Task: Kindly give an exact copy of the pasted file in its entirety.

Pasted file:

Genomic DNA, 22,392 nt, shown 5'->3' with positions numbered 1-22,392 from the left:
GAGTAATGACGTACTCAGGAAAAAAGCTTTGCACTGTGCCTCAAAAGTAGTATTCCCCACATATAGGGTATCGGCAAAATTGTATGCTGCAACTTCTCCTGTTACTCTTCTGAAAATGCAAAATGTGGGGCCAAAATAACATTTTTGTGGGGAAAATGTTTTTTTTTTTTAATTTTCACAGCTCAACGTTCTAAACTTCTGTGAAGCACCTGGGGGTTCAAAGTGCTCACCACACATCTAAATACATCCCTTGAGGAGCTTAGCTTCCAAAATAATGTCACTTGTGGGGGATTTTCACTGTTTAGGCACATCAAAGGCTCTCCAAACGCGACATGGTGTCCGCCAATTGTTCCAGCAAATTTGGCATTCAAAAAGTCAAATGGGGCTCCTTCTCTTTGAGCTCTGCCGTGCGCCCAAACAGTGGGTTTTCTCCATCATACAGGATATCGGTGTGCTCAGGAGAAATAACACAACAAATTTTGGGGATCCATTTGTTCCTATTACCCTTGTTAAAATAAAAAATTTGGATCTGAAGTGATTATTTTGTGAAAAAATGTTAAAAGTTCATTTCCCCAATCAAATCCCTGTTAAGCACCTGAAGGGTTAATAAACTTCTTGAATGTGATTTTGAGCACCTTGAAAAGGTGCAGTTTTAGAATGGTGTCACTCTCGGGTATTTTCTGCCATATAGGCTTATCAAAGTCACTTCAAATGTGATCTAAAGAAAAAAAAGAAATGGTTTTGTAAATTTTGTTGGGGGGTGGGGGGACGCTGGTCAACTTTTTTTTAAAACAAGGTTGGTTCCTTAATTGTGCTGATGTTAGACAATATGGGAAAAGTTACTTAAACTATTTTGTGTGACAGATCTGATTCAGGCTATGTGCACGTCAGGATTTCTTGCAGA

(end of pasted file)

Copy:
Genomic DNA, 22,392 nt, shown 5'->3' with positions numbered 1-22,392 from the left:
GAGTAATGACGTACTCAGGAAAAAAGCTTTGCACTGTGCCTCAAAAGTAGTATTCCCCACATATAGGGTATCGGCAAAATTGTATGCTGCAACTTCTCCTGTTACTCTTCTGAAAATGCAAAATGTGGGGCCAAAATAACATTTTTGTGGGGAAAATGTTTTTTTTTTTTAATTTTCACAGCTCAACGTTCTAAACTTCTGTGAAGCACCTGGGGGTTCAAAGTGCTCACCACACATCTAAATACATCCCTTGAGGAGCTTAGCTTCCAAAATAATGTCACTTGTGGGGGATTTTCACTGTTTAGGCACATCAAAGGCTCTCCAAACGCGACATGGTGTCCGCCAATTGTTCCAGCAAATTTGGCATTCAAAAAGTCAAATGGGGCTCCTTCTCTTTGAGCTCTGCCGTGCGCCCAAACAGTGGGTTTTCTCCATCATACAGGATATCGGTGTGCTCAGGAGAAATAACACAACAAATTTTGGGGATCCATTTGTTCCTATTACCCTTGTTAAAATAAAAAATTTGGATCTGAAGTGATTATTTTGTGAAAAAATGTTAAAAGTTCATTTCCCCAATCAAATCCCTGTTAAGCACCTGAAGGGTTAATAAACTTCTTGAATGTGATTTTGAGCACCTTGAAAAGGTGCAGTTTTAGAATGGTGTCACTCTCGGGTATTTTCTGCCATATAGGCTTATCAAAGTCACTTCAAATGTGATCTAAAGAAAAAAAAGAAATGGTTTTGTAAATTTTGTTGGGGGGTGGGGGGACGCTGGTCAACTTTTTTTTAAAACAAGGTTGGTTCCTTAATTGTGCTGATGTTAGACAATATGGGAAAAGTTACTTAAACTATTTTGTGTGACAGATCTGATTCAGGCTATGTGCACGTCAGGATTTCTTGCAGA